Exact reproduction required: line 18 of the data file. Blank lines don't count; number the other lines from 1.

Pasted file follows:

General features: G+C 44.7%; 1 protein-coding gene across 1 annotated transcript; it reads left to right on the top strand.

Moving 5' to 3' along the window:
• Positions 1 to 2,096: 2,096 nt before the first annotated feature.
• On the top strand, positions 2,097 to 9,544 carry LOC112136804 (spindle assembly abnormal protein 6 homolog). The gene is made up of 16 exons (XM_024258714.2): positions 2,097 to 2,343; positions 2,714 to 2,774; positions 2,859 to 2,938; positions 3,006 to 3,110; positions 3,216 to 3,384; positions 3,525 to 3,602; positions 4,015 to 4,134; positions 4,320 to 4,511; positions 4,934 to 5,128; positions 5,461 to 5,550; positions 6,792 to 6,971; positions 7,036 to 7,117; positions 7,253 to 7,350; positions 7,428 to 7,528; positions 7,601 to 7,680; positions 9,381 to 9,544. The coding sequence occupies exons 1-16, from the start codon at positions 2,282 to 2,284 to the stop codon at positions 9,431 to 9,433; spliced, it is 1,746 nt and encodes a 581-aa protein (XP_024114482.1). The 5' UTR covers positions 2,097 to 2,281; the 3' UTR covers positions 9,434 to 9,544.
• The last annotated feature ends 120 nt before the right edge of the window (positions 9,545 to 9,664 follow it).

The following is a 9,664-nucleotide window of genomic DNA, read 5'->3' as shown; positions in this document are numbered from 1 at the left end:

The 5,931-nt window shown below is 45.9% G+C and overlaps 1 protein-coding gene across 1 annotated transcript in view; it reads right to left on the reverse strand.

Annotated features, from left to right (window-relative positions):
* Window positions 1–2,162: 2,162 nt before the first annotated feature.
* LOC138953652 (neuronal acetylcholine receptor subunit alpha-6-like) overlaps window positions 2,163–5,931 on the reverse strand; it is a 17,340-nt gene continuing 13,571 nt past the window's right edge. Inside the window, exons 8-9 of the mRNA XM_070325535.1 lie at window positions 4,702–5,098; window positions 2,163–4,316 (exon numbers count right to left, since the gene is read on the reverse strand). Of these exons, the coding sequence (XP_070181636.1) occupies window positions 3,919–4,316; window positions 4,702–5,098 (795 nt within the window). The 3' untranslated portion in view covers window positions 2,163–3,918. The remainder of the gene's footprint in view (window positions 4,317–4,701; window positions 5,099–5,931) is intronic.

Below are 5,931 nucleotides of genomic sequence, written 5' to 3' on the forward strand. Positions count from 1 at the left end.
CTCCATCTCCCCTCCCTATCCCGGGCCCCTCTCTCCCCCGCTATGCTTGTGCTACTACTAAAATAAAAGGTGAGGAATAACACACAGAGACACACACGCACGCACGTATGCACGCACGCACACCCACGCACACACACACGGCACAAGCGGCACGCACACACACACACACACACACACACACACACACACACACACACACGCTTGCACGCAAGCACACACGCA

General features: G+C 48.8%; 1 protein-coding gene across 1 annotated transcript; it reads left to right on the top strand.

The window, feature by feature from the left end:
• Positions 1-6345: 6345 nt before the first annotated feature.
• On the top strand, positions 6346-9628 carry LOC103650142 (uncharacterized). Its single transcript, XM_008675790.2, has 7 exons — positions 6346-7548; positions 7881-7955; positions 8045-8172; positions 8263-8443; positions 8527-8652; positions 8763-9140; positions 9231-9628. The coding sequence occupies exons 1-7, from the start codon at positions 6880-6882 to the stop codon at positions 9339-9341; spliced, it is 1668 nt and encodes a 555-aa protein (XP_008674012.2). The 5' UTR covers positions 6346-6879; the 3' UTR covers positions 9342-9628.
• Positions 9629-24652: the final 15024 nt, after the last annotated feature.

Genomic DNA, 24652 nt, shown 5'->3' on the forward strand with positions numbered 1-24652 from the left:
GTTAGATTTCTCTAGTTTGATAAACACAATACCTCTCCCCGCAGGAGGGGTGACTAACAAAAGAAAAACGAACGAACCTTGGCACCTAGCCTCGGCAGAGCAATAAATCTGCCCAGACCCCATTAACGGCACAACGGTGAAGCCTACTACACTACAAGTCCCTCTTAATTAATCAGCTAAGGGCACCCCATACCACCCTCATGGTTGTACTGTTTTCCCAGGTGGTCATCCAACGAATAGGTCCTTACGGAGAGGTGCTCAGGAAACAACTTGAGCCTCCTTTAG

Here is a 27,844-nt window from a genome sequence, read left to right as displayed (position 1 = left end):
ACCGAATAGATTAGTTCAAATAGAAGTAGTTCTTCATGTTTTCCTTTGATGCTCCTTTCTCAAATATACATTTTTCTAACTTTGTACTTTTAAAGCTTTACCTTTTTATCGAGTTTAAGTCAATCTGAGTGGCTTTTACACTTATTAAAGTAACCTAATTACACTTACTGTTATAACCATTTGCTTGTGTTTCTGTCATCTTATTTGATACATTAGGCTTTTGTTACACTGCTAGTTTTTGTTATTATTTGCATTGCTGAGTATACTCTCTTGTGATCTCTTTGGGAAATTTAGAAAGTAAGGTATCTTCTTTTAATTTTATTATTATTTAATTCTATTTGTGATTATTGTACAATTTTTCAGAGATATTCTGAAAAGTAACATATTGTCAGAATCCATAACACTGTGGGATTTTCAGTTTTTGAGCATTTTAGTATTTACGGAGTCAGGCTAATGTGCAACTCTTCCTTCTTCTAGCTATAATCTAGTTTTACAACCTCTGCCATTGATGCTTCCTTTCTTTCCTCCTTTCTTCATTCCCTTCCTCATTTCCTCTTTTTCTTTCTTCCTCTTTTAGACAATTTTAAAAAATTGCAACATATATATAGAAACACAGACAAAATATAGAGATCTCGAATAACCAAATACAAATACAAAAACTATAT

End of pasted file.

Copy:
Genomic DNA, 24652 nt, shown 5'->3' on the forward strand with positions numbered 1-24652 from the left: